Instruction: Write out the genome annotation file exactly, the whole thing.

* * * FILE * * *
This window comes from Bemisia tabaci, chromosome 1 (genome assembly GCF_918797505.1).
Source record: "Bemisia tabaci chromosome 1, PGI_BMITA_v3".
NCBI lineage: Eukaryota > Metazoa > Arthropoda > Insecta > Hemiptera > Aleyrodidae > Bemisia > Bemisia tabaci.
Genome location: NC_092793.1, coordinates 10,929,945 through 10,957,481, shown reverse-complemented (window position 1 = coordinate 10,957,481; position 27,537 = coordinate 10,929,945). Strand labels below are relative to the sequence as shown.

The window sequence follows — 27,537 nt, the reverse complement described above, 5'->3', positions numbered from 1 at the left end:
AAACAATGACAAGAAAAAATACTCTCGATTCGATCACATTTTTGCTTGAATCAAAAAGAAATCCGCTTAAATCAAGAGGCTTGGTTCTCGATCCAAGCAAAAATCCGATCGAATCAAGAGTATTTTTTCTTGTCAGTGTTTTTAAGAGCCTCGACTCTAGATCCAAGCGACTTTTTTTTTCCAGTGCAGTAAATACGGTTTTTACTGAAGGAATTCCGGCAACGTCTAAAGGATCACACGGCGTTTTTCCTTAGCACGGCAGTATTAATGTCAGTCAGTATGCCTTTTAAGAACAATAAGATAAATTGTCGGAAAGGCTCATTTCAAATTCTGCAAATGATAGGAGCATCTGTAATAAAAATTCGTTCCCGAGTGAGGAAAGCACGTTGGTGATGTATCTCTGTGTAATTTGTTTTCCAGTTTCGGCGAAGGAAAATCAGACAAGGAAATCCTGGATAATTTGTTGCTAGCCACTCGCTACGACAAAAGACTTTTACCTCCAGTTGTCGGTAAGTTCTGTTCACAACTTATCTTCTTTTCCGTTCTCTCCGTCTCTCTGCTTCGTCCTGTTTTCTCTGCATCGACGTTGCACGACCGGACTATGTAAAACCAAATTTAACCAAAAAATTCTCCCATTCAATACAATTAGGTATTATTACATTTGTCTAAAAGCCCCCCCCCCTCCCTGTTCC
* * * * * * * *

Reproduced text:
This window comes from Bemisia tabaci, chromosome 1 (genome assembly GCF_918797505.1).
Source record: "Bemisia tabaci chromosome 1, PGI_BMITA_v3".
NCBI lineage: Eukaryota > Metazoa > Arthropoda > Insecta > Hemiptera > Aleyrodidae > Bemisia > Bemisia tabaci.
Genome location: NC_092793.1, coordinates 10,929,945 through 10,957,481, shown reverse-complemented (window position 1 = coordinate 10,957,481; position 27,537 = coordinate 10,929,945). Strand labels below are relative to the sequence as shown.

The window sequence follows — 27,537 nt, the reverse complement described above, 5'->3', positions numbered from 1 at the left end:
AAACAATGACAAGAAAAAATACTCTCGATTCGATCACATTTTTGCTTGAATCAAAAAGAAATCCGCTTAAATCAAGAGGCTTGGTTCTCGATCCAAGCAAAAATCCGATCGAATCAAGAGTATTTTTTCTTGTCAGTGTTTTTAAGAGCCTCGACTCTAGATCCAAGCGACTTTTTTTTTCCAGTGCAGTAAATACGGTTTTTACTGAAGGAATTCCGGCAACGTCTAAAGGATCACACGGCGTTTTTCCTTAGCACGGCAGTATTAATGTCAGTCAGTATGCCTTTTAAGAACAATAAGATAAATTGTCGGAAAGGCTCATTTCAAATTCTGCAAATGATAGGAGCATCTGTAATAAAAATTCGTTCCCGAGTGAGGAAAGCACGTTGGTGATGTATCTCTGTGTAATTTGTTTTCCAGTTTCGGCGAAGGAAAATCAGACAAGGAAATCCTGGATAATTTGTTGCTAGCCACTCGCTACGACAAAAGACTTTTACCTCCAGTTGTCGGTAAGTTCTGTTCACAACTTATCTTCTTTTCCGTTCTCTCCGTCTCTCTGCTTCGTCCTGTTTTCTCTGCATCGACGTTGCACGACCGGACTATGTAAAACCAAATTTAACCAAAAAATTCTCCCATTCAATACAATTAGGTATTATTACATTTGTCTAAAAGCCCCCCCCCCTCCCTGTTCC